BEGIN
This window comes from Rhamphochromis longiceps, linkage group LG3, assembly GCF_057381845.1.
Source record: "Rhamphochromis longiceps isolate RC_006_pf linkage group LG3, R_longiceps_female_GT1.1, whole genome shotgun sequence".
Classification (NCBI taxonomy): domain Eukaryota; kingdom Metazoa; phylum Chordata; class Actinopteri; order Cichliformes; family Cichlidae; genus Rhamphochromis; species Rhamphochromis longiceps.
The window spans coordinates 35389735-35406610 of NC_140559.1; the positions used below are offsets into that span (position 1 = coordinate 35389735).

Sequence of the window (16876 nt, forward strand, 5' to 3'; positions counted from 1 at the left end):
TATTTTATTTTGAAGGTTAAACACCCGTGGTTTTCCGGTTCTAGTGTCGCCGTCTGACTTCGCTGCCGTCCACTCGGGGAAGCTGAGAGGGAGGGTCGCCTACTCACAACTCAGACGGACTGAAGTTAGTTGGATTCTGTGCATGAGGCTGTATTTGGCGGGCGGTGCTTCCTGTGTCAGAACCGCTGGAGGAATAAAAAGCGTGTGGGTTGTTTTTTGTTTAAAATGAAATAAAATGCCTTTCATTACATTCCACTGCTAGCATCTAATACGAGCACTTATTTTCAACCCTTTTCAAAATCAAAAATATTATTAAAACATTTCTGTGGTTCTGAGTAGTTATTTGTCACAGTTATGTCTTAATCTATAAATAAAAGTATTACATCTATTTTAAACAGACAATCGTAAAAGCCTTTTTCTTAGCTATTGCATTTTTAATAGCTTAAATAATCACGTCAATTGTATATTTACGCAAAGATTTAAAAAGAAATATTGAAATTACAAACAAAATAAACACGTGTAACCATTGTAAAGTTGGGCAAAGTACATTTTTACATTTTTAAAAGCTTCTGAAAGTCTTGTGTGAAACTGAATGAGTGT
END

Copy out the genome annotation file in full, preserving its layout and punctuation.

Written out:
This window comes from Rhamphochromis longiceps, linkage group LG3, assembly GCF_057381845.1.
Source record: "Rhamphochromis longiceps isolate RC_006_pf linkage group LG3, R_longiceps_female_GT1.1, whole genome shotgun sequence".
Classification (NCBI taxonomy): domain Eukaryota; kingdom Metazoa; phylum Chordata; class Actinopteri; order Cichliformes; family Cichlidae; genus Rhamphochromis; species Rhamphochromis longiceps.
The window spans coordinates 35389735-35406610 of NC_140559.1; the positions used below are offsets into that span (position 1 = coordinate 35389735).

Sequence of the window (16876 nt, forward strand, 5' to 3'; positions counted from 1 at the left end):
TATTTTATTTTGAAGGTTAAACACCCGTGGTTTTCCGGTTCTAGTGTCGCCGTCTGACTTCGCTGCCGTCCACTCGGGGAAGCTGAGAGGGAGGGTCGCCTACTCACAACTCAGACGGACTGAAGTTAGTTGGATTCTGTGCATGAGGCTGTATTTGGCGGGCGGTGCTTCCTGTGTCAGAACCGCTGGAGGAATAAAAAGCGTGTGGGTTGTTTTTTGTTTAAAATGAAATAAAATGCCTTTCATTACATTCCACTGCTAGCATCTAATACGAGCACTTATTTTCAACCCTTTTCAAAATCAAAAATATTATTAAAACATTTCTGTGGTTCTGAGTAGTTATTTGTCACAGTTATGTCTTAATCTATAAATAAAAGTATTACATCTATTTTAAACAGACAATCGTAAAAGCCTTTTTCTTAGCTATTGCATTTTTAATAGCTTAAATAATCACGTCAATTGTATATTTACGCAAAGATTTAAAAAGAAATATTGAAATTACAAACAAAATAAACACGTGTAACCATTGTAAAGTTGGGCAAAGTACATTTTTACATTTTTAAAAGCTTCTGAAAGTCTTGTGTGAAACTGAATGAGTGT